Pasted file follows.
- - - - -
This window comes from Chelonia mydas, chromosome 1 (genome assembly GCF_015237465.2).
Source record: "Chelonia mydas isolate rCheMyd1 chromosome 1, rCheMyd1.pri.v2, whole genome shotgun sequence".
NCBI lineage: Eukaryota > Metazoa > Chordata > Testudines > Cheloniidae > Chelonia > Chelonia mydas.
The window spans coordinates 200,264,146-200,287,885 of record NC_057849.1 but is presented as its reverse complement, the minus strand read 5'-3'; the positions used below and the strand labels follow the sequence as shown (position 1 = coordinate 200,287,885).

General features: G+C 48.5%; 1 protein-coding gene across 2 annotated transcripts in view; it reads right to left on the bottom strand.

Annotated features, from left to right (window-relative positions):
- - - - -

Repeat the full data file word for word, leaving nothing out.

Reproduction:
This window comes from Chelonia mydas, chromosome 1 (genome assembly GCF_015237465.2).
Source record: "Chelonia mydas isolate rCheMyd1 chromosome 1, rCheMyd1.pri.v2, whole genome shotgun sequence".
NCBI lineage: Eukaryota > Metazoa > Chordata > Testudines > Cheloniidae > Chelonia > Chelonia mydas.
The window spans coordinates 200,264,146-200,287,885 of record NC_057849.1 but is presented as its reverse complement, the minus strand read 5'-3'; the positions used below and the strand labels follow the sequence as shown (position 1 = coordinate 200,287,885).

General features: G+C 48.5%; 1 protein-coding gene across 2 annotated transcripts in view; it reads right to left on the bottom strand.

Annotated features, from left to right (window-relative positions):